When thinking of Japanese taiko drumming, some people might visualize a drummer standing on top of a yagura tower, accompanying bon odori dancers at Japanese cultural festivals. For others, the intense physical and musical spectacle of professional ensembles such as KODO, Drum Tao, or TaikoProject come to mind. Rich ethnic, cultural, and religious traditions, as well as diverse artistic innovation have shaped the art form of taiko, with the community surrounding it is steadily growing throughout the world.
One way taiko has progressed is through its meshing with other cultures—like how jazz was born in New Orleans by combining popular genres like ragtime and blues with African and Afro-American music culture. The invention of the popular style of ensemble taiko drumming—called kumidaiko—is credited to jazz drummer Daihachi Oguchi, who introduced his modern musical expertise to traditional taiko in the 1950’s in Japan. In the last few decades, there has been no shortage of innovation in the melting pot that is North America. Kenny Endo, San Jose Taiko, TaikoProject, and Unit Souzou, just to name a few, have made significant contributions to the art by drawing upon their own unique backgrounds and experiences in other world cultures.
There are many taiko players in the non-professional taiko community who are also exploring new cultural collaborations and pushing boundaries. Two such members striving to innovate and celebrate their Japanese American heritage happen to be my mother and I—through a cultural fusion of taiko with Hawaiian hula and electronic music production, respectively.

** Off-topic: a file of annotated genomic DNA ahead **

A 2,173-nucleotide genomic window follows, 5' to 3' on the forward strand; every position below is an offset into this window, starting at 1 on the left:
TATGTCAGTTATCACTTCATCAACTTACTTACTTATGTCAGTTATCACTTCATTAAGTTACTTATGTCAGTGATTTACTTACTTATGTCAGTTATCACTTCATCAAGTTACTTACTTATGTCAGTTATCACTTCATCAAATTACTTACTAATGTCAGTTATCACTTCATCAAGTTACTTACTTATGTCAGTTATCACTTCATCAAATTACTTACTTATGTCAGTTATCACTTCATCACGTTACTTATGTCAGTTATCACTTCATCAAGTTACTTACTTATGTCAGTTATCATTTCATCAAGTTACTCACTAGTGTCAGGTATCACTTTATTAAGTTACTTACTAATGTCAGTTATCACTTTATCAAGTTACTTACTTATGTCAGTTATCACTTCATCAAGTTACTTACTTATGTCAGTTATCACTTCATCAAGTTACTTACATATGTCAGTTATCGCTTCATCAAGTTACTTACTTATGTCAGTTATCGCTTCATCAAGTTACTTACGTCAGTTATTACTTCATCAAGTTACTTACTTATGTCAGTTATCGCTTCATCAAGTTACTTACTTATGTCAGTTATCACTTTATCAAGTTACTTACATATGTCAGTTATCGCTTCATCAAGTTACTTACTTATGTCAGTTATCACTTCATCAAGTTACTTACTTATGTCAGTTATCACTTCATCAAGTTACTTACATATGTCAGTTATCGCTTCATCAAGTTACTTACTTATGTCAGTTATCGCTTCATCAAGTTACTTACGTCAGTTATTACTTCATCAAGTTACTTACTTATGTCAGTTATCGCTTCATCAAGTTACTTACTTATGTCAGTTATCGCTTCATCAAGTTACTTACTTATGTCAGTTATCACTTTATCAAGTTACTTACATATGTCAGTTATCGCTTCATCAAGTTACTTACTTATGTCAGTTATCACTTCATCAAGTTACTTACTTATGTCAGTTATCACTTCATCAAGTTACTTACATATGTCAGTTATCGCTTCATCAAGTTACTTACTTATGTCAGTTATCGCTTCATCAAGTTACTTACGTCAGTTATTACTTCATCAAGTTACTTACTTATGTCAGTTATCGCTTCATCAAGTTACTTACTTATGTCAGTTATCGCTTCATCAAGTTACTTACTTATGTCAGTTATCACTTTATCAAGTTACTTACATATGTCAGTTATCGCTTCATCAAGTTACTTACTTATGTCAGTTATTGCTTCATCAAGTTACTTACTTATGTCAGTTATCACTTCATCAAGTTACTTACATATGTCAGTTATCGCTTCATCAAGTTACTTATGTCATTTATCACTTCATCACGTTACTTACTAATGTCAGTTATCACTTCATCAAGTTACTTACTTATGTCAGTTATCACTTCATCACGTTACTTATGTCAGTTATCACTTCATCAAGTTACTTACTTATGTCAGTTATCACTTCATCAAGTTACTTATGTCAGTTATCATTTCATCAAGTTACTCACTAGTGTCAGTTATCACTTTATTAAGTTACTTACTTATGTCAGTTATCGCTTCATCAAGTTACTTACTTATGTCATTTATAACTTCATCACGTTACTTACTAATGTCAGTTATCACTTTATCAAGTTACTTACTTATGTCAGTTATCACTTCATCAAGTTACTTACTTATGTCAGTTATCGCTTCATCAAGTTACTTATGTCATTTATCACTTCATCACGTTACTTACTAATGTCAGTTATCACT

The Ito Family
My mother, Wendy, first tried taiko in the early 80’s with my grandfather, who played with a then-new taiko group at the East San Gabriel Valley Japanese Community Center. She only stuck with taiko for a short time back then. It wasn’t until some 35 years later in 2015 when she picked-up taiko drum sticks, or bachi, again at Asano Taiko U.S.’s Los Angeles Taiko Institute (LATI), after I began taking lessons there the year prior. Ever since, we’ve both been highly invested in the taiko community: we continue to take lessons at LATI, practice with a variety of different local groups, and participated and performed in two North American Taiko Conferences.
One of the reasons our family became interested in taiko was because it provided a unique artistic opportunity to be closer to our ethnic and cultural identity as Japanese Americans. My mom is a Yonsei, fourth generation, which makes me a Gosei, fifth gen. My mother’s great-grandparents emigrated from Japan to Hawaii, and later my grandparents moved to California.
Cultural Mash-Up: Hula & Taiko?
With an interest in Hawaii, the islands our family calls home and a place that offered refuge and opportunity for our forebearers, my mother delved into the world of hula and Hawaiian culture. She studied and danced for 20+ years under the direction of Keali’i Ceballos of Halau Keali’i O Nalani, and danced competitively at the prestigious Merrie Monarch Hula Festival on three occasions. Through hula and taiko, my mom says she has developed a deep respect and connection to indigenous art forms and our cultural heritage.
My mom once heard that hula is not just about the motions, but emotions—and we agree this idea holds true for taiko, too. Hula is a form of storytelling and at its essence, taiko is also an artistic tool for communication. Both art forms convey underlying stories and feelings through human physicality and dynamic movement to create rich resonance and connections. Since many aspects of taiko felt very reminiscent of hula, it wasn’t a far stretch for my mom to blend the two when challenged by our taiko teacher, Yuta Kato, to develop a Hachijo style piece based upon a personally meaningful story. Using Hawaiian chant and hula rhythms, my mom’s Hachijo solo tells of our family’s journeys across the Pacific ocean. She debuted this at the 2018 LATI annual student recital with taiko accompaniment by Ariel Ravid.